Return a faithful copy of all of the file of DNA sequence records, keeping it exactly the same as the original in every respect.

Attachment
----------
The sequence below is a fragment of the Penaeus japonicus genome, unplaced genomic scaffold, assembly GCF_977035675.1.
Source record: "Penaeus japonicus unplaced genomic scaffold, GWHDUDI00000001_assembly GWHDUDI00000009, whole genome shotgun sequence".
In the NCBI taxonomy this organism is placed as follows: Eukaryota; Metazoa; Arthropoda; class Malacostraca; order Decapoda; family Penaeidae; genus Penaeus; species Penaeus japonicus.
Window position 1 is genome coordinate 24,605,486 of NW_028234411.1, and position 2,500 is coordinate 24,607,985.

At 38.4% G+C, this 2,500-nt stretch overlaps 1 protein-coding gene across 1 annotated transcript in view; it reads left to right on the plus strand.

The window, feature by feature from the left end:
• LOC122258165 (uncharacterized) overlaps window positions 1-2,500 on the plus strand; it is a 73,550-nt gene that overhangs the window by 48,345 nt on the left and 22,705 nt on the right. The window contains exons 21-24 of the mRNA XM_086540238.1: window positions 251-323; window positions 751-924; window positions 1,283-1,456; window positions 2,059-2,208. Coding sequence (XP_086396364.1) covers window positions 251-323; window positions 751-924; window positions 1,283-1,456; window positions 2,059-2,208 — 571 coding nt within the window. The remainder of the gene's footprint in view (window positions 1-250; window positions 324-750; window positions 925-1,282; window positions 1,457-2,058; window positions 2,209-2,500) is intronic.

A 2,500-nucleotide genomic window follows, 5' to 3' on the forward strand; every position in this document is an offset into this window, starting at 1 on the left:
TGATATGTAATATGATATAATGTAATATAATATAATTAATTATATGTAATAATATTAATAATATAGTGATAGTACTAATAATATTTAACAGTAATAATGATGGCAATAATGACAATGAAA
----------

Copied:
The sequence below is a fragment of the Penaeus japonicus genome, unplaced genomic scaffold, assembly GCF_977035675.1.
Source record: "Penaeus japonicus unplaced genomic scaffold, GWHDUDI00000001_assembly GWHDUDI00000009, whole genome shotgun sequence".
In the NCBI taxonomy this organism is placed as follows: Eukaryota; Metazoa; Arthropoda; class Malacostraca; order Decapoda; family Penaeidae; genus Penaeus; species Penaeus japonicus.
Window position 1 is genome coordinate 24,605,486 of NW_028234411.1, and position 2,500 is coordinate 24,607,985.

At 38.4% G+C, this 2,500-nt stretch overlaps 1 protein-coding gene across 1 annotated transcript in view; it reads left to right on the plus strand.

The window, feature by feature from the left end:
• LOC122258165 (uncharacterized) overlaps window positions 1-2,500 on the plus strand; it is a 73,550-nt gene that overhangs the window by 48,345 nt on the left and 22,705 nt on the right. The window contains exons 21-24 of the mRNA XM_086540238.1: window positions 251-323; window positions 751-924; window positions 1,283-1,456; window positions 2,059-2,208. Coding sequence (XP_086396364.1) covers window positions 251-323; window positions 751-924; window positions 1,283-1,456; window positions 2,059-2,208 — 571 coding nt within the window. The remainder of the gene's footprint in view (window positions 1-250; window positions 324-750; window positions 925-1,282; window positions 1,457-2,058; window positions 2,209-2,500) is intronic.

A 2,500-nucleotide genomic window follows, 5' to 3' on the forward strand; every position in this document is an offset into this window, starting at 1 on the left:
TGATATGTAATATGATATAATGTAATATAATATAATTAATTATATGTAATAATATTAATAATATAGTGATAGTACTAATAATATTTAACAGTAATAATGATGGCAATAATGACAATGAAA